Cold vapour atomic fluorescence spectroscopy

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Cold vapour atomic fluorescence spectroscopy (CVAFS) is a subset of the analytical technique known as atomic fluorescence spectroscopy (AFS).

Use for mercury detection[edit]

Used in the measurement of trace amounts of volatile heavy metals such as mercury, cold vapour AFS makes use of the unique characteristic of mercury that allows vapour measurement at room temperature.[citation needed] Free mercury atoms in a carrier gas are excited by a collimated ultraviolet light source at a wavelength of 253.7 nanometres. The excited atoms re-radiate their absorbed energy (fluoresce) at this same wavelength. Unlike the directional excitation source, the fluorescence is omnidirectional and may thus be detected using a photomultiplier tube or UV photodiode.

Gold coated traps may be used to collect mercury in ambient air or other media. The traps are then heated, releasing the mercury from the gold while passing argon through the cartridge. This preconcentrates the mercury, increasing sensitivity, and also transfers the mercury into an inert gas.[1]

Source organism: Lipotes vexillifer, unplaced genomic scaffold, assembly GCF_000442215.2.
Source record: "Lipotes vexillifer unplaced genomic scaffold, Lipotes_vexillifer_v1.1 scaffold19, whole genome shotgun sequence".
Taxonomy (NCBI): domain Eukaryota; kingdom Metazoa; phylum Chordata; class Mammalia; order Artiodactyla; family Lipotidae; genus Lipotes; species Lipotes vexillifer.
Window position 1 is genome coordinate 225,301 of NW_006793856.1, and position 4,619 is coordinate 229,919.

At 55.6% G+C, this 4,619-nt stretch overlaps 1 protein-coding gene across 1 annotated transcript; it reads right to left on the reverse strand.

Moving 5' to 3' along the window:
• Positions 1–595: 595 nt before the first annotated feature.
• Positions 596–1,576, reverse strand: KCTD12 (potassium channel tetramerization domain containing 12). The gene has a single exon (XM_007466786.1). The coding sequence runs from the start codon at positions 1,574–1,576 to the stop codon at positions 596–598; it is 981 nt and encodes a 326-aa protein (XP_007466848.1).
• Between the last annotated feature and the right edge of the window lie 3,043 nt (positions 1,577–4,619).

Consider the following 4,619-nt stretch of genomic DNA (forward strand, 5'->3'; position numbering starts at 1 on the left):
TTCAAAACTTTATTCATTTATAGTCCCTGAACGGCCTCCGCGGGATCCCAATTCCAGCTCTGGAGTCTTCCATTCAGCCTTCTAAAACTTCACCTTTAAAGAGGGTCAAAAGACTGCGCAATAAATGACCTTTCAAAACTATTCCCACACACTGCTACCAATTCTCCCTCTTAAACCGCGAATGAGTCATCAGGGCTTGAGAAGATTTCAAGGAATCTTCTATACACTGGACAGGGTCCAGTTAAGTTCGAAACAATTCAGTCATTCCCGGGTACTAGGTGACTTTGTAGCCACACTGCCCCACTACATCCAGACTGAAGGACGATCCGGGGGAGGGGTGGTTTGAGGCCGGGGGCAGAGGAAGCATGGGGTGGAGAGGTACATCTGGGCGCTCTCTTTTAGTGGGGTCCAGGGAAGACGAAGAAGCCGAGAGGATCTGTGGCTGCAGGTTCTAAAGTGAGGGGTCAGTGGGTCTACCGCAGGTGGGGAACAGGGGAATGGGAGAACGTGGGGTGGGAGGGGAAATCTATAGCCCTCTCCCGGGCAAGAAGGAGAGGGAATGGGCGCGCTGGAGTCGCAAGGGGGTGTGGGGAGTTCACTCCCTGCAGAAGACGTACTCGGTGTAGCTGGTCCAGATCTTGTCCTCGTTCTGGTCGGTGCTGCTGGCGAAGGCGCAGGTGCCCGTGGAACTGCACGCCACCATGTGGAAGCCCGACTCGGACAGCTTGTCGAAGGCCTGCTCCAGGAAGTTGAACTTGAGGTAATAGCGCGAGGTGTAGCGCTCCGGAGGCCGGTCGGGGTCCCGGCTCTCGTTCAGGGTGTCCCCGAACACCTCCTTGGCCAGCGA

Transportable analysers[edit]

A number of companies have commercialized mercury detection via CVAFS and produced transportable analysers capable of measuring mercury in ambient air.[citation needed] These devices can measure levels in the low parts per quadrillion range (10−15).

EPA-approved methods[edit]

Various analytical methods approved by the United States Environmental Protection Agency are in common use. US EPA Methods 245.7[2] and EPA Method 1631, are commonly used methods for mercury measurement in waters and industrial effluents using CVAFS.

See also[edit]

Other analytical techniques suitable for analyzing heavy metals in air or water:


  1. ^ Kopysc, Edyta; Pyrzynska, Krystyna; Garbos, Slawomir; Bulska, Ewa (July 21, 2000). "Determination of Mercury by Cold-Vapor Atomic AbsorptionSpectrometry with Preconcentration on a Gold-Trap". Analytical Sciences. 16 (December 2000): 1309–1312. doi:10.2116/analsci.16.1309. Retrieved April 21, 2016. 
  2. ^ US EPA Method 245.7 for Measurement of Mercury in Waters